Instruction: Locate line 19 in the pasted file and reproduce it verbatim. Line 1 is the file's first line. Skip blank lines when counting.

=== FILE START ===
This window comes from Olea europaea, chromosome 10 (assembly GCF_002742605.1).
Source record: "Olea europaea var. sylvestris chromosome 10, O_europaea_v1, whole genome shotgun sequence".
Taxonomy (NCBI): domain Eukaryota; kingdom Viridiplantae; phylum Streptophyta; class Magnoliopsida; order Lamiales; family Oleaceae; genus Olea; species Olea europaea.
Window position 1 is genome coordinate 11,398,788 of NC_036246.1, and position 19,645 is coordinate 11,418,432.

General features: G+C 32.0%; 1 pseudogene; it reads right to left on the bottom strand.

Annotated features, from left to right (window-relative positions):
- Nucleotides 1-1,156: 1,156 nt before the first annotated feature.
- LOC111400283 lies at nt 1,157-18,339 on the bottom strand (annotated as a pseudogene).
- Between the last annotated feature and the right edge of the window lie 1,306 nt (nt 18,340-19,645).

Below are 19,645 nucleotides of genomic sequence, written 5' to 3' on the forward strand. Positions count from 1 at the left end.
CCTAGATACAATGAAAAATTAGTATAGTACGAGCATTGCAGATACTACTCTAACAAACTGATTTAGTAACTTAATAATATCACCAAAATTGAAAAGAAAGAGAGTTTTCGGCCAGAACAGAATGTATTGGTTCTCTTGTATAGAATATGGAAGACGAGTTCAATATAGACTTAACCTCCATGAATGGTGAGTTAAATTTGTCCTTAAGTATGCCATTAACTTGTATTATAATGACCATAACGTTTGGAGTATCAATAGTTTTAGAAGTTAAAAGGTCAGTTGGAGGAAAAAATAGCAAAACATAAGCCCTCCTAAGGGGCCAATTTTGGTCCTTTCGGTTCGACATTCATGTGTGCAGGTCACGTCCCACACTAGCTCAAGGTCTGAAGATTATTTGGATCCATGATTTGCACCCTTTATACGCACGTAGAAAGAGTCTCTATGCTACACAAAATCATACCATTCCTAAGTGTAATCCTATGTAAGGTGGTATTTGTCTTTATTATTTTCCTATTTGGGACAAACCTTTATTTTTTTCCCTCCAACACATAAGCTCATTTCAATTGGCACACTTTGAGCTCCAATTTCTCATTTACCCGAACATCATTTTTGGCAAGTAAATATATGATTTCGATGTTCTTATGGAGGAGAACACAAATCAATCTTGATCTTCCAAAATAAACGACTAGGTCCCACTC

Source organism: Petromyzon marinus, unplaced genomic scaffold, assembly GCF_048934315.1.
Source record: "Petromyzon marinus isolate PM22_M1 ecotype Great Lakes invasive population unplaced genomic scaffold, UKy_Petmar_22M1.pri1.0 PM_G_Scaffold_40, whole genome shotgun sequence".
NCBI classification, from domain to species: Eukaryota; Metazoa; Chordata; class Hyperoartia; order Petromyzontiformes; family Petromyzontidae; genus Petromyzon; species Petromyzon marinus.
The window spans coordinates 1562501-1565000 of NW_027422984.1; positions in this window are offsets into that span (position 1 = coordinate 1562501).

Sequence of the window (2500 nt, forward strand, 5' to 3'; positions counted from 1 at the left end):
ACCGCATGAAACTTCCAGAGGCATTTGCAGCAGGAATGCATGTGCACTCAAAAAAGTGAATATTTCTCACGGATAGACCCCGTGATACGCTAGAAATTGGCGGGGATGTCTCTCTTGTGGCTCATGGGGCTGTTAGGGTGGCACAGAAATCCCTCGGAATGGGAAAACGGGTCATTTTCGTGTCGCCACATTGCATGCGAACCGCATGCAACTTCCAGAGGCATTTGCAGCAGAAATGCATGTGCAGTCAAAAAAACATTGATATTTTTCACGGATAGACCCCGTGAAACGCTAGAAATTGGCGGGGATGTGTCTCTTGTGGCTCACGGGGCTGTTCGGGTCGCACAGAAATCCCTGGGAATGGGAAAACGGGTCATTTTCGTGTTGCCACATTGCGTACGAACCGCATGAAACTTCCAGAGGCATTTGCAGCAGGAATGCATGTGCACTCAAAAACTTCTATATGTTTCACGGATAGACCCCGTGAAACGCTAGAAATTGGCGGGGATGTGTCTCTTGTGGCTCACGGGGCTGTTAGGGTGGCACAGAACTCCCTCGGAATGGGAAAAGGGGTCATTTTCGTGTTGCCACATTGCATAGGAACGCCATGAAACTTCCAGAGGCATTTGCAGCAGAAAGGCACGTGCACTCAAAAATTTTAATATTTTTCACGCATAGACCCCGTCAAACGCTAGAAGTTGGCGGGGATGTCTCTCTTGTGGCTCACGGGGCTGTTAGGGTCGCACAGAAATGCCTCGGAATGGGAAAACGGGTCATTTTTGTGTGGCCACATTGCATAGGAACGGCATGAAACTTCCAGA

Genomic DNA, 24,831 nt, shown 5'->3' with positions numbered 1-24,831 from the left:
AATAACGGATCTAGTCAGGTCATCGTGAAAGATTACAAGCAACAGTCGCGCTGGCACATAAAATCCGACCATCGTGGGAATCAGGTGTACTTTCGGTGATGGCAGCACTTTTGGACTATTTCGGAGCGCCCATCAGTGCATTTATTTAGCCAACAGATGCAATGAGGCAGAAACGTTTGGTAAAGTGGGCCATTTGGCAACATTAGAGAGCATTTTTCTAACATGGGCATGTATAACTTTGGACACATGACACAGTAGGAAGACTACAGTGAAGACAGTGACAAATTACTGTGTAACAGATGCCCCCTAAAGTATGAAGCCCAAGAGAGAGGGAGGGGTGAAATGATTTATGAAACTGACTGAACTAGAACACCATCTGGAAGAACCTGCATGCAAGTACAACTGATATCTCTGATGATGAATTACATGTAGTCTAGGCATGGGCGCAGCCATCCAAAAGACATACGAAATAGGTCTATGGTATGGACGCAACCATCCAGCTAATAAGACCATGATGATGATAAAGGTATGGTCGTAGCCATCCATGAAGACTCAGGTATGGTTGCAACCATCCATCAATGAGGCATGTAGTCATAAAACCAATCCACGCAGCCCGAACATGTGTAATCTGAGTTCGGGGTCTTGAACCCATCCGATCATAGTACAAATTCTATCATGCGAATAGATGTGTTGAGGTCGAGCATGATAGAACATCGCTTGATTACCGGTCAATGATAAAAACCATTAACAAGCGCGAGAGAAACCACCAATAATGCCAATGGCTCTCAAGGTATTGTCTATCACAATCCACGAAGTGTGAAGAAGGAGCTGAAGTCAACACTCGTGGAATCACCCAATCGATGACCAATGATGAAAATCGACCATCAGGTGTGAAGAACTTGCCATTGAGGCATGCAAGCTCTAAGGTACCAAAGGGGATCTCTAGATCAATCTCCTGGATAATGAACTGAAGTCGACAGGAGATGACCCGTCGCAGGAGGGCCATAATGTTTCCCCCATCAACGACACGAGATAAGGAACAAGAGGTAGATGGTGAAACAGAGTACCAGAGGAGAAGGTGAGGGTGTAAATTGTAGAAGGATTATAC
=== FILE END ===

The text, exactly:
AATAACGGATCTAGTCAGGTCATCGTGAAAGATTACAAGCAACAGTCGCGCTGGCACATAAAATCCGACCATCGTGGGAATCAGGTGTACTTTCGGTGATGGCAGCACTTTTGGACTATTTCGGAGCGCCCATCAGTGCATTTATTTAGCCAACAGATGCAATGAGGCAGAAACGTTTGGTAAAGTGGGCCATTTGGCAACATTAGAGAGCATTTTTCTAACATGGGCATGTATAACTTTGGACACATGACACAGTAGGAAGACTACAGTGAAGACAGTGACAAATTACTGTGTAACAGATGCCCCCTAAAGTATGAAGCCCAAGAGAGAGGGAGGGGTGAAATGATTTATGAAACTGACTGAACTAGAACACCATCTGGAAGAACCTGCATGCAAGTACAACTGATATCTCTGATGATGAATTACATGTAGTCTAGGCATGGGCGCAGCCATCCAAAAGACATACGAAATAGGTCTATGGTATGGACGCAACCATCCAGCTAATAAGACCATGATGATGATAAAGGTATGGTCGTAGCCATCCATGAAGACTCAGGTATGGTTGCAACCATCCATCAATGAGGCATGTAGTCATAAAACCAATCCACGCAGCCCGAACATGTGTAATCTGAGTTCGGGGTCTTGAACCCATCCGATCATAGTACAAATTCTATCATGCGAATAGATGTGTTGAGGTCGAGCATGATAGAACATCGCTTGATTACCGGTCAATGATAAAAACCATTAACAAGCGCGAGAGAAACCACCAATAATGCCAATGGCTCTCAAGGTATTGTCTATCACAATCCACGAAGTGTGAAGAAGGAGCTGAAGTCAACACTCGTGGAATCACCCAATCGATGACCAATGATGAAAATCGACCATCAGGTGTGAAGAACTTGCCATTGAGGCATGCAAGCTCTAAGGTACCAAAGGGGATCTCTAGATCAATCTCCTGGATAATGAACTGAAGTCGACAGGAGATGACCCGTCGCAGGAGGGCCATAATGTTTCCCCCATCAACGACACGAGATAAGGAACAAGAGGTAGATGGTGAAACAGAGTACCAGAGGAGAAGGTGAGGGTGTAAATTGTAGAAGGATTATAC